Cuba is one of the most interesting countries I've ever visited thanks to the fact it really feels like nowhere else in the world. It has a truly fascinating history - from the conquest of the Spaniards in the 15th century to the 1959 Communist revolution - and is a modern-day melting pot of cultures and politics. Unsurprisingly in a country so different from our own, visitors are in for plenty of thrilling culture shocks along the way.
Here are 10 of the most surprising culture shocks I found in Cuba:
From the way Cuban currency operates and the lack of time I spent online, to the abundance of singing and dancing and the sheer diversity of cultures on show, there was a thrilling culture shock around every corner during my trip to Cuba.
"We have the most beautiful people in the world."
Said our guide, apologetically glancing at the group of Brits gathered around her in the backstreets of Old Havana.
"Dark skin and light eyes."
This aesthetic is a result of hundreds of years of immigration and colonisation, with ancestry deriving from various parts of Africa, as well as Spain, France, England and China. During England's 11-month occupation, Cuba saw Irish settlers too, as is reflected in Old Havana's surprisingly-named O'Reilly Street.
As a result, the diversity of people and cultures in Cuba is huge. You can go from an African-style street carnival with drumming and exuberant dancing to a dramatic flamenco performance in the space of an hour. Or tuck into a meal at Havana's Chinatown before riding in a classic Americana car to a Buena Vista Social Club performance for some after-dinner drinks. For a Communist country that takes little influence from contemporary nations, this is incredibly unique, and feels very special; like a time capsule of many global traditions.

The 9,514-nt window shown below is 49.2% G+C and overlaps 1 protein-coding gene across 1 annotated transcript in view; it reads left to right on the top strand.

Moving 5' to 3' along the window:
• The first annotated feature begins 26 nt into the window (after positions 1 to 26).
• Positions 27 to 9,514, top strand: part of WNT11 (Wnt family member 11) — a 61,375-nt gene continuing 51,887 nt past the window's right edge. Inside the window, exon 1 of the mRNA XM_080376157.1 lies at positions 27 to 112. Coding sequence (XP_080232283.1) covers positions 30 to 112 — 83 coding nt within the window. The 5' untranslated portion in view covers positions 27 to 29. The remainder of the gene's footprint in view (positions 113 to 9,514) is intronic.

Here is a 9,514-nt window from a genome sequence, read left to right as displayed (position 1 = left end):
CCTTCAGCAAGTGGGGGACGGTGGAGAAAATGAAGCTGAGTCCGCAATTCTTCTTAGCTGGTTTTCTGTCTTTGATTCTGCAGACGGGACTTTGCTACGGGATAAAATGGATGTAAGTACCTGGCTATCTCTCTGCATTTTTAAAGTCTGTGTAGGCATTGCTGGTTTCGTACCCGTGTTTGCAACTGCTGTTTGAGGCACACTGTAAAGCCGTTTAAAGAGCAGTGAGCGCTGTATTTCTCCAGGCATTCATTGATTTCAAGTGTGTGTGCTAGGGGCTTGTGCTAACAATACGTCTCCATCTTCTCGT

The refreshing lack of adverts
When visiting Communist nations, one of the biggest shocks for our marketing-saturated brains are the lack of adverts.
Not only are you not constantly exposed to online marketing - due primarily to the fact you're spending less time on the internet - but real-life adverts like billboards or flyers are lacking too. As we drove along the streets, it took me a while to work out what was missing, and once it clicked I couldn't stop noticing it.
But why is this the case? Many of the products and services that would typically be advertised to us back in the UK are provided by the state here, and therefore there are no competitors and no need to advertise. It is estimated that consumers in the UK are exposed to over 10,000 brand messages per day on average. The lack of this in Cuba felt extremely refreshing.
60,000 classic cars
Cuba is famed for its classic cars, so tourists landing on the island wouldn't be surprised to see the odd old Americana vehicle on the streets. However, the sheer number of these cars on the roads is absolutely stunning. This is even more impressive when you consider that all the cars were imported before the Cuban revolution in the 1950s. Miami lies just 90 miles from Cuba, and in the first half of the 20th century, the island was hugely popular among American tourists.
This saw around 125,000 luxury American cars imported to Cuba, only to be abandoned when the revolution happened. Shortly after coming to power in 1959, Fidel Castro banned the import of foreign cars and car parts, freezing the country's motoring scene, and meaning Cubans had to get creative when it came to repairing their vehicles. It is estimated that there are still around 60,000 of these cars running on Cuba's roads.